Diego Barros is the President of the Huarpe community as well as a smaller of 11 communities that form this, called Asunción. When we sat down together, and he asked me what I wanted to know. I told him “anything there is to know about water in your community”. For the next two hours, he spoke of a multitude of problems including the loss of their economic prosperity with the loss of the river, the government’s attempts to persuade the community they could dump the arsenic filtered out of their water back into their wells, and the irony of the government promoting hand washing when there wasn’t even enough water to drink. His dedication to activism for his community was inspiring, and his vast knowledge on the subject was impressive.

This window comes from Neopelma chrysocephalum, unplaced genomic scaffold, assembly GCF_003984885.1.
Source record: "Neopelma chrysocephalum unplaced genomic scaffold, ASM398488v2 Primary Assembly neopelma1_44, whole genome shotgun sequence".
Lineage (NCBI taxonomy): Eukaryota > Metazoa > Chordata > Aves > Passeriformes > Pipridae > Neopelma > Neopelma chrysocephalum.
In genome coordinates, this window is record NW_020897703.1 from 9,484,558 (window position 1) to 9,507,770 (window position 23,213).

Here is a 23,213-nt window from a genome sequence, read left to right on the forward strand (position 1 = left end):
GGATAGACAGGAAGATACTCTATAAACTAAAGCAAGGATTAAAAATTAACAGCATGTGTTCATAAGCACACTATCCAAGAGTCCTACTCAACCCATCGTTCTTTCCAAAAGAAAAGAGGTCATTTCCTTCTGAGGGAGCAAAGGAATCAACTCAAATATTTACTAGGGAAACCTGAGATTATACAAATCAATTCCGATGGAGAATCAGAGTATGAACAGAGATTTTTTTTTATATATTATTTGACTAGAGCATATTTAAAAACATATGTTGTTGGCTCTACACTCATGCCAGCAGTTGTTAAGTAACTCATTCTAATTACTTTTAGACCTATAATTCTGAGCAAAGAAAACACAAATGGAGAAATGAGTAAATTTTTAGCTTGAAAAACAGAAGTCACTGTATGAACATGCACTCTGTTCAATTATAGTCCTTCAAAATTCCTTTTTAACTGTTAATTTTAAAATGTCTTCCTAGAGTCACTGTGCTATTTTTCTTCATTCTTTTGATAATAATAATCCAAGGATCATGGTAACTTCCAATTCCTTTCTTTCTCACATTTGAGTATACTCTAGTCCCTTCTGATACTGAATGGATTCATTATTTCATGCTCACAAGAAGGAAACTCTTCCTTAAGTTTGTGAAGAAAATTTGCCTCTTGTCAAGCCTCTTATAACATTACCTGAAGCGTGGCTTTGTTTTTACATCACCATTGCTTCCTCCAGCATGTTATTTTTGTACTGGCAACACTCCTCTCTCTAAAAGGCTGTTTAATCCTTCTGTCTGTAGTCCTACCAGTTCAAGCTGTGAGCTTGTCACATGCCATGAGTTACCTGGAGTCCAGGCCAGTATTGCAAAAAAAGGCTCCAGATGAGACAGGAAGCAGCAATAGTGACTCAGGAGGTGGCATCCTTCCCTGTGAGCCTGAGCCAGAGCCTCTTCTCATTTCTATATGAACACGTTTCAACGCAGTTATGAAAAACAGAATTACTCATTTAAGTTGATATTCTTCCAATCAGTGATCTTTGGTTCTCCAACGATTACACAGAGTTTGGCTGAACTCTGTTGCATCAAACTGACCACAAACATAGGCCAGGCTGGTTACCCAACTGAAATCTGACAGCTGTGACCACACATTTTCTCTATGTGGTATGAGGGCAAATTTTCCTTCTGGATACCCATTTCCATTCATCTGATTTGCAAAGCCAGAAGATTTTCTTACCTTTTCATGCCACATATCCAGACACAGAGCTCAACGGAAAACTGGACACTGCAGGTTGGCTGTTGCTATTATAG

“Nosotros hoy tenemos un problema grave, muy grave sobre el tema del agua … A raíz de la creación del dique se nos corta el agua durante 15 años, entonces hay una sequía muy grande que nos afecta en la producción ganadera y huerta”
“Today we have a serious problem, a very serious one concerning water … As a result of the creation of the dam our water has been cut off for 15 years, because of this, there is a pervasive drought that affects the livestock and farming.”